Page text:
Right now the whole REKO Space is planned under Slow Commons – or by me who initiated Slow Commons. I am planning a solar product right now which I will launch on a crowd funding site during the summer.
A series of ecological skin products are being developed. A couple different re-make products are under development as well as an European pop-up music project.
Other people who are interested in sustainability and have shown interest in becoming co-members of REKO Space so far are artists, designers, re-make designers, city planners, small companies selling REKO-products and offer REKO-services and other people who want to share a co-office.
Community-based Slow Travel
And a community based tourism project is being designed – a Slow travel project – which I got the inspiration for from a three week stay at the Swedish house in Kavala in Greece.
I walked around the city and got lost, took out my map and tried to figure out where I was. A woman who had been walking behind me asked me if I was lost and I admitted I was. She asked me where I was going and after I mentioned the Swedish house she said “It’s my neighbor”.
So we walked together and she was telling me about her job as an architect. Then she invited me into her house to have a cup of coffee. I was happy to have been invited into a Greek home and thanked her greatly then she invited me to join her and her family for dinner the next day which was the Greek independence day.
A wonderful dinner with the whole family followed. This led to another invitation – I was invited to a Sunday outing with more Greek food and folk dancing.
WATCH – Video from Kavala, Greece.
That was also an amazing experience. This led me to think about how travel has to be locally embedded – how useless it is to travel and not be immersed in the community wherever you travel, not to be in one’s own bubble – disconnected.
Travel can be a great way to build peace and better understanding between cultures if we don’t travel in our own protected bubble – but it can be scary too to come out of our comfort zones.
We hope this slow travel project will involve people in the whole Stockholm area who want to share their homes, whether they live in the center of Stockholm or in a suburb or out in the countryside within reach.
Food, overnight stays, local activities and guided tours are involved. To share resources and knowledge and make travel and tourism more sustainable and a way to connect rather than disconnect and keep apart is a very important project right now.
Another plan concerning slow travel is to arrange outgoing trips from Stockholm. We have one planned for this fall to the Finnish archipelago and the Swedish speaking island of Högsåra – which would also include local food and a “Slow-down” program for anyone who is finding that their life is fragmented and too fast.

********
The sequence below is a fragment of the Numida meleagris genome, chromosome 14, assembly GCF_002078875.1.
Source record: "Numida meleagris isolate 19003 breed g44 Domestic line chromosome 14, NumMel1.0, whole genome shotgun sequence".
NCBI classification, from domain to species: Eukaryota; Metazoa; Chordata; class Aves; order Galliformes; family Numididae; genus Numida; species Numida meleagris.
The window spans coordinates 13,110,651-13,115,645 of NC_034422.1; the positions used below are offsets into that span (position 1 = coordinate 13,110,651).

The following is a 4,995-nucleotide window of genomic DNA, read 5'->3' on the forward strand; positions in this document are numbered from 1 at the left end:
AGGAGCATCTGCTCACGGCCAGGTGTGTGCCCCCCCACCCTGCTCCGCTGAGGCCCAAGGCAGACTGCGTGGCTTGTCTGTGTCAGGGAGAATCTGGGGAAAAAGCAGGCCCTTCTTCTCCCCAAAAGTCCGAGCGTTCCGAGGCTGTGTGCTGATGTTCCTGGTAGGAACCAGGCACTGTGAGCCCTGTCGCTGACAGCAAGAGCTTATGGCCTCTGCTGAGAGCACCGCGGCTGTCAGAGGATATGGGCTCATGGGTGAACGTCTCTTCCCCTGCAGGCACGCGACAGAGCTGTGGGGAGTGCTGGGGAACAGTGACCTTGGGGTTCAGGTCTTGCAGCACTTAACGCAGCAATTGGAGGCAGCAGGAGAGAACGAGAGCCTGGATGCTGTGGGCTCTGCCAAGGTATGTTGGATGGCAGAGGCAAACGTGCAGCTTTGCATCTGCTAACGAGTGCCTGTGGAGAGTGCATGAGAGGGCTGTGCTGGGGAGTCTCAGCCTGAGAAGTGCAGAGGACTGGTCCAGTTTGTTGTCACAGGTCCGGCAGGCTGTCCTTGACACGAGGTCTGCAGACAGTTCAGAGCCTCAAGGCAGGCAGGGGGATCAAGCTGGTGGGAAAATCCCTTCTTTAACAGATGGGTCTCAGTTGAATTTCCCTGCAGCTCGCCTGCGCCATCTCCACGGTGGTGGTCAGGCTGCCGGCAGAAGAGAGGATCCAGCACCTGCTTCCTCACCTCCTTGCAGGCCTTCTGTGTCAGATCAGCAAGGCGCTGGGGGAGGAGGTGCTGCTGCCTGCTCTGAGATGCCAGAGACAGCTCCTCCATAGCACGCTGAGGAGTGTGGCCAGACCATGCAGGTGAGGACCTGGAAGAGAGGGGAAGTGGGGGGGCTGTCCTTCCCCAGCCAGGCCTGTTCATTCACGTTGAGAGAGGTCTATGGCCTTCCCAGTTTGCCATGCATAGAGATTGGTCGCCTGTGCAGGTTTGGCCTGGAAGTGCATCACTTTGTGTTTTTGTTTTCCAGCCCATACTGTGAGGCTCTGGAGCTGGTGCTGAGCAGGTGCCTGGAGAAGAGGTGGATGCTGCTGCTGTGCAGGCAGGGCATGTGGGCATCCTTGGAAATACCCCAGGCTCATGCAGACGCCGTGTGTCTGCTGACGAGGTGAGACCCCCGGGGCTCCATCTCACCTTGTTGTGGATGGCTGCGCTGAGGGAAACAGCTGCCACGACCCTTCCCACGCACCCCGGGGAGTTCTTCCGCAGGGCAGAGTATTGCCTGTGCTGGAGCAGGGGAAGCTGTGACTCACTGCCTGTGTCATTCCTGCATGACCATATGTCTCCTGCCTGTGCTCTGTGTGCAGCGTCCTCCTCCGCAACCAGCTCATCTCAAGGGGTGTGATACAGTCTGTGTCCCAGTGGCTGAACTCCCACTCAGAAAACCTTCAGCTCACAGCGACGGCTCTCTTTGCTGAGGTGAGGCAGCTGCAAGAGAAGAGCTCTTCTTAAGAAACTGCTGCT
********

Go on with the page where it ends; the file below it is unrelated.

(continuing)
How has the reception been so far? What is next for you?
There have been people showing interest during the whole project journey but now there are a couple dozen people who have shown interest in REKO-Space in a various ways. There is no official organization behind REKO-Space Stockholm yet but a group who are seriously interested in starting up a actual physical REKO-SPACE in Stockholm are meeting during the summer starting in the end of May. We are aiming at renting a space in late summer or early fall of this year. Slow Commons will be integrated into REKO-Space.
More about Ylva Rancken-Lutz
A Swedish-speaking Finn, Ylva Rancken-Lutz grew up in the small coastal town of Ekenäs. She has also lived, worked and studied in Sweden and the United States (where her husband is from). She has started many initiatives including a handcrafts co-op, a pre-school co-op and a fair-trade thrift shop and book café. She has also been active in peace, solidarity and social movements during her free time in Sweden, Finland, Denmark and the U.S.
Rancken-Lutz has a Master’s degree in Sociology from the University of Lund in Sweden and has continued graduate studies in social work and urban studies at the University of Gothenburg. Her special study focus within sociology has been child and family sociology, urban, gender, community and cultural studies.
In her master’s thesis in sociology Where can I sit? Campus Space and reproduction at Åbo Akademi at the University of Lund in Sweden, she focused on young adults’ experiences of a newly built campus complex in Finland, where students were excluded from the planning and development process.